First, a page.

When ready to bake remove logs from freezer and cut into 1/4- 1/3-inch rounds with a sharp knife. You need a sharp, heavy knife to cut through the nuts. Arrange on a baking sheet and let come to room temperature (about 10 minutes). Bake for about 10 minutes until the nuts start looking golden and the edges are browning a bit. Cool on the sheet pan for a few minutes and then move to rack. When cool the cookies will be crisp.


Red Curry w/ Lots of Vegetables & a Little Chicken

red curry chicken
It takes an extra trip to the store (which I usually shun) but it’s occasionally worth it to make homemade curry paste. The paste recipe below makes enough for about 4 meals (for 6 each) for my family’s spice-level. If you like things mild-medium you might get more meals out of it. It keeps well in the fridge for 3-4 weeks.

You can change the mix of vegetables to suit your taste/what you have on hand.

red curry paste

For curry paste:

3-4 tablespoons thinly sliced, then chopped fresh galangal (looks a bit like ginger with a translucent skin)
2 stalks lemongrass, fibrous outer layer or two removed, root end and stalk end trimmed a bit and the remainder sliced thinly
Zest from two kaffir limes (I peel it off with a sharp knife-it’s too bumpy for a microplane and you want all that zest, just not the pith)
generous 1/2 cup of garlic cloves, chopped
1 medium shallot, chopped
3/4 teaspoon coriander seeds
1/2 teaspoon cumin seeds
1/2 teaspoon black pepper corns
8-10 dried hot peppers (I used Joe’s long cayenne–quite a bit less spicy than typical cayennes, Chiltepec and Costeno Peppers–all from Ayers Creek farm–I think they’re less spicy, all of them, than dry Thai red peppers but I’m not sure. My paste was still plenty spicy. Reduce the number of peppers if you’re unsure)
1/2 teaspoon salt
1/2 cup water

dried red chilies for curry paste

Soak the dried peppers in boiling water for 20-30 minutes. Drain, removes stems and seeds and roughly chop the peppers.

Toast the seeds and peppercorns in a dry skillet for about 3 minutes until very fragrant and toasty smelling. Be careful not to burn. Put them in a mortar and pestle and when cool, grind them up.

Put all the paste ingredients in a food processor and process, stopping occasionally to scrape down the sides. Process until fairly smooth. Don’t be surprised if you eyes water–it’s strong stuff!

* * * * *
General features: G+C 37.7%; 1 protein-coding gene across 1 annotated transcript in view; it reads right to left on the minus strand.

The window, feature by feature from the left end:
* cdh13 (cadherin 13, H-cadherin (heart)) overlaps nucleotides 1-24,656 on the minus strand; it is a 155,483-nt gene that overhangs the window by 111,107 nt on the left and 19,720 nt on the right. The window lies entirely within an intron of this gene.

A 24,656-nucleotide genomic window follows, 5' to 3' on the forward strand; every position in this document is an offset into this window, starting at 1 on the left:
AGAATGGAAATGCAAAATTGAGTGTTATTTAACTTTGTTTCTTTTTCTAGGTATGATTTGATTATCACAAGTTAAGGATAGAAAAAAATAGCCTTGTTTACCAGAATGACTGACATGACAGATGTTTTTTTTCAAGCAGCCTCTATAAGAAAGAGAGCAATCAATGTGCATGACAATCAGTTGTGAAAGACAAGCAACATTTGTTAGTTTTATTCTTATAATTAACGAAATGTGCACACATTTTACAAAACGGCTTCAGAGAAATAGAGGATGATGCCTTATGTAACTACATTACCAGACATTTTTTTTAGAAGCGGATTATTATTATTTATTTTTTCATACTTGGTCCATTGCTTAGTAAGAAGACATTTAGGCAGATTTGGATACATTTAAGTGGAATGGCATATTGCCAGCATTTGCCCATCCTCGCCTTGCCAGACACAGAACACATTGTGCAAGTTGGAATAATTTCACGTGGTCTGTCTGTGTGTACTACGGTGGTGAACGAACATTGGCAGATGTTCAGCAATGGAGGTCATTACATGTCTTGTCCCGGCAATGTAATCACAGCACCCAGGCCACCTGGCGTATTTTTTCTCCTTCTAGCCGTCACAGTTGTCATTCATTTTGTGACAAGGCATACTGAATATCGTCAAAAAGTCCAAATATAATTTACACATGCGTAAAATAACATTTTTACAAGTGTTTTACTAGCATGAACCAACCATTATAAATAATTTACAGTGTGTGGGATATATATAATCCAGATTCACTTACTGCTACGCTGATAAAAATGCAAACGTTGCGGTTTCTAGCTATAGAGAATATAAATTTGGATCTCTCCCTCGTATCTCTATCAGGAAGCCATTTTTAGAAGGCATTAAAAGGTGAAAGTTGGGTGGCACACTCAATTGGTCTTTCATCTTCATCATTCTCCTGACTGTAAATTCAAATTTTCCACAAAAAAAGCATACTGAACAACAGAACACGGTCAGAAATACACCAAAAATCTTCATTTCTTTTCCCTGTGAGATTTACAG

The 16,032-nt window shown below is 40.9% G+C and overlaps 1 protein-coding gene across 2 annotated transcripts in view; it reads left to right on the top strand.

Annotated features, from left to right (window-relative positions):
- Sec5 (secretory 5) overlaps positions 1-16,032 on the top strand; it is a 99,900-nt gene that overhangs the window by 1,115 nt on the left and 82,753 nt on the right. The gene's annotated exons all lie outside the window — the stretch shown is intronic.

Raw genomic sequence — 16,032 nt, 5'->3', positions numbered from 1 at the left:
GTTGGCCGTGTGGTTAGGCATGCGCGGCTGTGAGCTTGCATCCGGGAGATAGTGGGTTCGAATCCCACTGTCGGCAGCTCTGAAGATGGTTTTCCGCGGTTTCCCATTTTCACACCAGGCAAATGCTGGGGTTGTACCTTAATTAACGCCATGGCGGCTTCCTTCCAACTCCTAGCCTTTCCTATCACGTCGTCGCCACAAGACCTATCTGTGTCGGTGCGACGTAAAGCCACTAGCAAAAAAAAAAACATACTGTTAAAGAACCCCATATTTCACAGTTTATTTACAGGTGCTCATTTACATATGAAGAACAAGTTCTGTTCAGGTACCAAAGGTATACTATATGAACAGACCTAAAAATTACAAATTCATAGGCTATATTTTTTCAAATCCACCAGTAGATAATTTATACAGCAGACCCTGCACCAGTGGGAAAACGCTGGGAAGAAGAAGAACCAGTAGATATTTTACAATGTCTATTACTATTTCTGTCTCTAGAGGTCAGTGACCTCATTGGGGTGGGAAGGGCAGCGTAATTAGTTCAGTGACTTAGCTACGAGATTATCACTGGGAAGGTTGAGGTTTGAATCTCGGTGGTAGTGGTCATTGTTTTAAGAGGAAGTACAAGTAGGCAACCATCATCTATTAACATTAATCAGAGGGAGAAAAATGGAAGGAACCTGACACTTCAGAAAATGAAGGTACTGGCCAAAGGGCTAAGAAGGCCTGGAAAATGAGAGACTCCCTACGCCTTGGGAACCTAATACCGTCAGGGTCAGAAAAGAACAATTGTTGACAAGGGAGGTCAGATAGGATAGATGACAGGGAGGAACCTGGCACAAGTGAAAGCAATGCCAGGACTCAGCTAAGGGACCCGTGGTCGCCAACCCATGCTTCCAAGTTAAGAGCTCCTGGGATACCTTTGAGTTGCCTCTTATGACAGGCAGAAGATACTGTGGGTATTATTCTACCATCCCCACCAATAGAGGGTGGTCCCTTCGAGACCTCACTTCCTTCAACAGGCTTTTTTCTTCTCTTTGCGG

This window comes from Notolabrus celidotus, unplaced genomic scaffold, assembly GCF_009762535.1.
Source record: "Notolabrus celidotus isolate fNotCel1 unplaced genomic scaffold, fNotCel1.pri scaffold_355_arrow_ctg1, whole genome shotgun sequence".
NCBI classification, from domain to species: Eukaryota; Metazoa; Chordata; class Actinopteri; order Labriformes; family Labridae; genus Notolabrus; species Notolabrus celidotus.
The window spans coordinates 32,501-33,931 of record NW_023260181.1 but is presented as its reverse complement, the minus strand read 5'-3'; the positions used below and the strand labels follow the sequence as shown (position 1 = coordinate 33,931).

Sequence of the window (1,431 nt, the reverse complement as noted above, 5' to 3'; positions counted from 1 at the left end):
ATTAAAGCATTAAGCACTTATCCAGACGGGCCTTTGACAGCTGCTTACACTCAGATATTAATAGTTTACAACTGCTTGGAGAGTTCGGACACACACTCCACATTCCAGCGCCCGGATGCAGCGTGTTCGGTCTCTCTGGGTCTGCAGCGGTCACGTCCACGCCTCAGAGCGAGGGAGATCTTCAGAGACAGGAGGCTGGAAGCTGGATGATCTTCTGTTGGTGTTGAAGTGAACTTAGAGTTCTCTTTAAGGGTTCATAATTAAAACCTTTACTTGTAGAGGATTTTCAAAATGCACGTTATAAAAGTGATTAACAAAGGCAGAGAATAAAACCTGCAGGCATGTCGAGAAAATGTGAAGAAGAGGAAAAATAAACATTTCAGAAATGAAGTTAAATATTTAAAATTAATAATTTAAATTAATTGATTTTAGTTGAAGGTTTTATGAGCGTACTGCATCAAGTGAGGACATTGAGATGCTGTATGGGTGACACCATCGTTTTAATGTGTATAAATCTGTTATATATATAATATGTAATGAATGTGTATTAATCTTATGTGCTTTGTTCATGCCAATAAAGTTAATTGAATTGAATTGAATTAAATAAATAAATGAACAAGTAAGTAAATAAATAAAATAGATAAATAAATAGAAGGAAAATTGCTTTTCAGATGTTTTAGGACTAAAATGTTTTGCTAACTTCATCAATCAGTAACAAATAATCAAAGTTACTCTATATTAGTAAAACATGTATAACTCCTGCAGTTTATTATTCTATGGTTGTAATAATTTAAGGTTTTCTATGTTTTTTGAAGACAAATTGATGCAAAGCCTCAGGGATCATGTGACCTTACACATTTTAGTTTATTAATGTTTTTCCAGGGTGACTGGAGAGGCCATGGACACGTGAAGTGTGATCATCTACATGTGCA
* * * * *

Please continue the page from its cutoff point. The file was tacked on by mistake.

Store in a jar in the fridge for up to 4 weeks.

For the curry itself:

3-4 tablespoons curry paste (above recipe), or less if you think your paste is very spicy. It will mellow out as it cooks and you can always add a bit more part way through if it’s not spicy enough.
1 can full fat coconut milk (it really doesn’t work with “lite” coconut milk)
2 cups chicken stock or vegetable broth or water
3 tablespoon fish sauce
2 teaspoons sugar
2-3 carrots, scrubbed and trimmed and cut into rounds
1 large head broccoli, stem peeled and cut into bite-sized pieces and head broken into smallish florets
1 large potato, sweet potato or some winter squash, cut into large dice (peel if using sweet potatoes or winter squash)
1 cup leftover, cooked chicken (optional)
1/2 cup basil (optional) or cilantro, which is totally inauthentic but still good
Rice fore serving

In a large wok or heavy pan cook the curry paste, sugar, fish sauce and 1 cup coconut milk (the thickest part that’s usually at the top of the can)–you’ll use the rest later–over medium high heat for about 15-20 minutes. Stir often as it reduces and thickens. Towards the end you should see little bubbles of oil (from the coconut milk) on the surface. Cook for another 5 minutes, stirring regularly.

While the curry paste is frying bring a pot of lightly salted water to a boil. Add the potatoes and carrots (or any vegetables that will take a bit longer to cook) and cook for 10 minutes or until just tender. Remove the vegetables from the pot with a slotted spoon. Add the broccoli (and/or another vegetables that just take 3-4 minutes to cook, like green beans or peas) and cook for 3-4 minutes. Drain those and add to the potatoes and carrots and set aside.

Now add the remainder of the coconut milk and chicken stock (or water or broth) and mix well to integrate the curry paste into the liquid. Bring it to a simmer. Add the chicken and reserved vegetables and heat it through. Add the whole basil leaves, if using. Serve hot over rice.